Monday, February 23, 2009

Locrian - Paris Transatlantic


It's raining. It's been raining off and on for the past week, either that or snowing. Bloody miserable. Perfect weather for enjoying this package of goodies from Chicago-based Locrian. Andre Foisy and Terrence Hannum – though maybe I'm not supposed to reveal their first names, as on the discs it's just A. Foisy and T. Hannum – play, if the back cover photograph of the Rhetoric of Surfaces CD is anything to go by, guitars, synths and a battery of FX pedals, and have, over the past four years, been digging deep into the extremely fertile (even if at first sight it might appear barren) wasteland between heavy drone and doom metal. Limited edition cassettes and CDRs have often been the group's medium of choice, but, like many of their peers in the world of noise, they've sought to preserve some of the rarer (and presumably by now OOP) gems in CD form.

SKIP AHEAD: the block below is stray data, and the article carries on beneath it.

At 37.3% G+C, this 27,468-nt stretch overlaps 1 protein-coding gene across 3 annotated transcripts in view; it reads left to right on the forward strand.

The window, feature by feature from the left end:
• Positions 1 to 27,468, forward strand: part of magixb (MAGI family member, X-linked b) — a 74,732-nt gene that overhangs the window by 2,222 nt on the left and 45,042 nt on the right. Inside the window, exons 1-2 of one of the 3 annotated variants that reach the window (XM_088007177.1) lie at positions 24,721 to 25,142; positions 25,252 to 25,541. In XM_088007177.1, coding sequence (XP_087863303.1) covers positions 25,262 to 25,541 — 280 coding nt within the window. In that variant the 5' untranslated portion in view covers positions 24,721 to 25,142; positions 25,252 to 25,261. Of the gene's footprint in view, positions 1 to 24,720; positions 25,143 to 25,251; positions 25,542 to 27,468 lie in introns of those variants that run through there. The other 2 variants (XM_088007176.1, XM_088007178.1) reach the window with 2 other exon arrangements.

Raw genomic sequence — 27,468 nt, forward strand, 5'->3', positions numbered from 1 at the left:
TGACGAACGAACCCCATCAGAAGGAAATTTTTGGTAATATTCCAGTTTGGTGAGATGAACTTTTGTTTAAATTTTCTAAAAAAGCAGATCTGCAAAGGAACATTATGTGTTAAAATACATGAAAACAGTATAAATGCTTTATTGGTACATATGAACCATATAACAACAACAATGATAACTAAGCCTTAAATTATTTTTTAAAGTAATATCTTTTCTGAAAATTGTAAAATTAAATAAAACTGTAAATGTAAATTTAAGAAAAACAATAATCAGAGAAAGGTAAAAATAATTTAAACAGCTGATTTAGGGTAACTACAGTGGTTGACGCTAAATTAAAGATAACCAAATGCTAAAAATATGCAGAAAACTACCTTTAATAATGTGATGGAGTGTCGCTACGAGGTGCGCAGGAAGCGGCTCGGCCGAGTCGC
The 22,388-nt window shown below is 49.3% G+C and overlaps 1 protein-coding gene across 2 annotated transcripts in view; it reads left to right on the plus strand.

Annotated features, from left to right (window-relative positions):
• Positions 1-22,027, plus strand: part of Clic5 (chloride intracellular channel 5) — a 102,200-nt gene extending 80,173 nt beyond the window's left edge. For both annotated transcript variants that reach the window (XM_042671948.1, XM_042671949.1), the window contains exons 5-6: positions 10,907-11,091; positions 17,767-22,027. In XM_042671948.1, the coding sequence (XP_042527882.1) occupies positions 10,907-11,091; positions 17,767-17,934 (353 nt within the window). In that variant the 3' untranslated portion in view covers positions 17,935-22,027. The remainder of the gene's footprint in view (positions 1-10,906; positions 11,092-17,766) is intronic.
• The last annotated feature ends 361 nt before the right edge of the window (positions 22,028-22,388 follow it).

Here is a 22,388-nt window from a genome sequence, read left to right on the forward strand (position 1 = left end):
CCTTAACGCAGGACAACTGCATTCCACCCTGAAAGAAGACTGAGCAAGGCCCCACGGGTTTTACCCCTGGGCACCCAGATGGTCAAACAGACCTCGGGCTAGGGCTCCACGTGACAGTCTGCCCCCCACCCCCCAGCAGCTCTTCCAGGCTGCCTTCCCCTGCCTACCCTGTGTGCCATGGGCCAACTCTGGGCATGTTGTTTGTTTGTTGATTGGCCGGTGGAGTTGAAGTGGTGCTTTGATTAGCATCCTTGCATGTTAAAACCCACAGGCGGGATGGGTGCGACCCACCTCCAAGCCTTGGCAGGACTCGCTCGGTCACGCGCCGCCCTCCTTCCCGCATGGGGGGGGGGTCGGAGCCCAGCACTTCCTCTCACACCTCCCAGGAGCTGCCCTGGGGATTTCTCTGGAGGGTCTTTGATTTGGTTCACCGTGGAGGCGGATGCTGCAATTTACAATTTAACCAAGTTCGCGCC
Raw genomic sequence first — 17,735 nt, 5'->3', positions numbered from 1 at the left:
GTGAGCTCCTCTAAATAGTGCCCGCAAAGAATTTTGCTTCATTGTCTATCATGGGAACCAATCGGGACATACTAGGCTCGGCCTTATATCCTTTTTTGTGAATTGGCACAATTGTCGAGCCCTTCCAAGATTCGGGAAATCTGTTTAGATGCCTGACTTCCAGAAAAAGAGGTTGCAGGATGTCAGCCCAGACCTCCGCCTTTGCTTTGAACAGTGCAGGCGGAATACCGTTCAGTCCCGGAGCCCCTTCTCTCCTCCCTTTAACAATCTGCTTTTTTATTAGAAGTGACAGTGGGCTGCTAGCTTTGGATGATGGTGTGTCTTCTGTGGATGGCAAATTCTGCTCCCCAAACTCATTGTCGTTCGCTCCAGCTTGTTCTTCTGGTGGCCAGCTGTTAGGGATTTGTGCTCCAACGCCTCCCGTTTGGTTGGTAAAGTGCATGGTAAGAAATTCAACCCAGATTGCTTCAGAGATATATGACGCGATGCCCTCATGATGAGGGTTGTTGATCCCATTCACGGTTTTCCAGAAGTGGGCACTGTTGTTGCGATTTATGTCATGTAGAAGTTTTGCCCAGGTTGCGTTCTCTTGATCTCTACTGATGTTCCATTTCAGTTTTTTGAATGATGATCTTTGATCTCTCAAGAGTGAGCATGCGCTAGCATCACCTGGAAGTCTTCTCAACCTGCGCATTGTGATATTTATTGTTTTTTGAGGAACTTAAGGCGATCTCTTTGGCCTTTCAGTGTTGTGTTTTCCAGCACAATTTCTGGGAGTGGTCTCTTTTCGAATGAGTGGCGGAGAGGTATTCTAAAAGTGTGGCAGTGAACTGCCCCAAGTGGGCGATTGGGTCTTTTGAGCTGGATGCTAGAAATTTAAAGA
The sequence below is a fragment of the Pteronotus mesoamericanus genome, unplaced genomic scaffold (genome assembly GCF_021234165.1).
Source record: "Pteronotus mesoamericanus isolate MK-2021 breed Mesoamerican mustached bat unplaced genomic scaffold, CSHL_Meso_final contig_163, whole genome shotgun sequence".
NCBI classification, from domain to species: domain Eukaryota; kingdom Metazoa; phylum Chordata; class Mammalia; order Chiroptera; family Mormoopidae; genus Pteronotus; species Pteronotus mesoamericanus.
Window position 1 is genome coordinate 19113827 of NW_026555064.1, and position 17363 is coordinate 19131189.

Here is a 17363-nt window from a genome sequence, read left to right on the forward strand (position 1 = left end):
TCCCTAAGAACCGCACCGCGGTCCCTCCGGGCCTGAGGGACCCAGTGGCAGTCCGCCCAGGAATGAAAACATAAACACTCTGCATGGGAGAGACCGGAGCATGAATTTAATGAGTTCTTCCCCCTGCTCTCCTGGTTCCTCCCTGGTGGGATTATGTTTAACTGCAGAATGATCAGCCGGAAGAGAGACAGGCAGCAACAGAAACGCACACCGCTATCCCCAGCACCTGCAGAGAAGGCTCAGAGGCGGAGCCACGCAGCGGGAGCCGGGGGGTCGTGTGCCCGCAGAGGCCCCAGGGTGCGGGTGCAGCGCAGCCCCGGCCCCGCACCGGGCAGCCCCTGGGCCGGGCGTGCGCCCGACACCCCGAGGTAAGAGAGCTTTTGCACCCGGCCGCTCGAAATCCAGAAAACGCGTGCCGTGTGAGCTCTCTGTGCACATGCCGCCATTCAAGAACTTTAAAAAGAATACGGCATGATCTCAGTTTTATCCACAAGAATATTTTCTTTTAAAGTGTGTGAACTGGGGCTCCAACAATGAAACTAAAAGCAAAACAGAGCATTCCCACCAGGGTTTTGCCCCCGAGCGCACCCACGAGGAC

Rhetoric of Surfaces is the one to get then, and the opening "Drosscape" – the only track not previously released, it seems – establishes the mood of the album from the get-go. Over an ominous backdrop of sustained low register synth tones, guitar lines teeter on the brink of uncontrollable feedback. It ends suddenly, but distortion and delay is the name of the game once more on "Burying The Carnival" (this is also available on a self-released cassette, along with a companion piece "Exhuming The Carnival", though the sound quality understandably leaves a little to be desired compared to the CD.. not that that's ever been a problem for fans of this kind of sound), with extreme high register metal-derived guitar lines screeching like demented seagulls over a decidedly chilly bassline semitone loop. Dark, doom-laden stuff to be sure, but ravens and elemental human dread notwithstanding, the tolling bell that opens "Visible / Invisible" is convincing – and musical. But the best is yet to come, with "Amps Into Instruments", a carefully structured epic which finally settles on a four-note bass riff (the same four notes as The Cure's "A Forest", actually.. intentional?) and builds impressively to a powerful conclusion.